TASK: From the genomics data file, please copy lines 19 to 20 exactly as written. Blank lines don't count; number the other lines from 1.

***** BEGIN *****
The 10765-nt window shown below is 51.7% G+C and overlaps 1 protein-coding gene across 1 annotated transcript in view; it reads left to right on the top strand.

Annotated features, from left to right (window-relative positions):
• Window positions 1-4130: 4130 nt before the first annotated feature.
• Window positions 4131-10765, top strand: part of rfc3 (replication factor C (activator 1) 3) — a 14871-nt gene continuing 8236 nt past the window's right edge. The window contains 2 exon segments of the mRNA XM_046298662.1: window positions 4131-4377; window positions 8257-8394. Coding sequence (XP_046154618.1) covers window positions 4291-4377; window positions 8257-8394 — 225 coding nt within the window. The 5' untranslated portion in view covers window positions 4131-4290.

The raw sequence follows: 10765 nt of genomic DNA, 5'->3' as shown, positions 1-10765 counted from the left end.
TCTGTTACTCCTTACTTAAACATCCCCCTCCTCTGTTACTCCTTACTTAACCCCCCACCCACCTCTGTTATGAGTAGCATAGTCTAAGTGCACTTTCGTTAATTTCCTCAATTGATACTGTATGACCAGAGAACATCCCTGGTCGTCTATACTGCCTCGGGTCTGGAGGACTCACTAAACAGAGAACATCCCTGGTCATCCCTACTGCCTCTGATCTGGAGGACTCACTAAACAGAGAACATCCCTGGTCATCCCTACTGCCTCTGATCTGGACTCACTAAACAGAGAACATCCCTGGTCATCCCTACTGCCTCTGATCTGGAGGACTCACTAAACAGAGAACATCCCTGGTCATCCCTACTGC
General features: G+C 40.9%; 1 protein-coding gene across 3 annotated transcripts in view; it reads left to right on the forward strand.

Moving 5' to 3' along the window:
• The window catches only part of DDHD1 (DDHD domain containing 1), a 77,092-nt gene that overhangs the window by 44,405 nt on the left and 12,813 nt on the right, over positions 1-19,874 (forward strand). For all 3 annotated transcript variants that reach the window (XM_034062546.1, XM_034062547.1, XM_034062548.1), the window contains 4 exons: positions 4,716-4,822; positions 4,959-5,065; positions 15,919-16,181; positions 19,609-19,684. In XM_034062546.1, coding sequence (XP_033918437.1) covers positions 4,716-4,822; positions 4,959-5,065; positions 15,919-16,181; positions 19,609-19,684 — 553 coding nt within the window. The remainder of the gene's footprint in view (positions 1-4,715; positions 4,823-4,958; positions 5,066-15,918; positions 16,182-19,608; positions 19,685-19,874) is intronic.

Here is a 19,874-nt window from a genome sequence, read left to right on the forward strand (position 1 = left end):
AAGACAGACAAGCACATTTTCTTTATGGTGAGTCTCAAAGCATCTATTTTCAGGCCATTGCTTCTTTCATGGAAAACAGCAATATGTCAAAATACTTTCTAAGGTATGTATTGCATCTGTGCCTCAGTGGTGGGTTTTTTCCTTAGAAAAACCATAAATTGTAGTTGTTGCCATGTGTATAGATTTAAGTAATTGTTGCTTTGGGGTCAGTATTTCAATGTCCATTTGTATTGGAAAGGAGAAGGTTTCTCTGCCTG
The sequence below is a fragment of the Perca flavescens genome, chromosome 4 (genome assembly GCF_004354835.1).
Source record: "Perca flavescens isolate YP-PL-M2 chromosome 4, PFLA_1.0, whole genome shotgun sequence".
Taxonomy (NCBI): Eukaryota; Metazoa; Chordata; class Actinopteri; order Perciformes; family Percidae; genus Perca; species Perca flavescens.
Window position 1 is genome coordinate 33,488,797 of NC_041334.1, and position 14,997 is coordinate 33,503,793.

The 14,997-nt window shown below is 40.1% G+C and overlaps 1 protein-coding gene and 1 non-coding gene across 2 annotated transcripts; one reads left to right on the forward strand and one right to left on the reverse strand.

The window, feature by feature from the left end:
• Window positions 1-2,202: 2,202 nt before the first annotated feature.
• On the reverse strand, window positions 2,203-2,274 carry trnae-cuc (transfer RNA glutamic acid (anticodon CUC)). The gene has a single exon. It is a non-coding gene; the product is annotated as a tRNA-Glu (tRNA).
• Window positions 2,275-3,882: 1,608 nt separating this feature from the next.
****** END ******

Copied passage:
• On the reverse strand, window positions 2,203-2,274 carry trnae-cuc (transfer RNA glutamic acid (anticodon CUC)). The gene has a single exon. It is a non-coding gene; the product is annotated as a tRNA-Glu (tRNA).
• Window positions 2,275-3,882: 1,608 nt separating this feature from the next.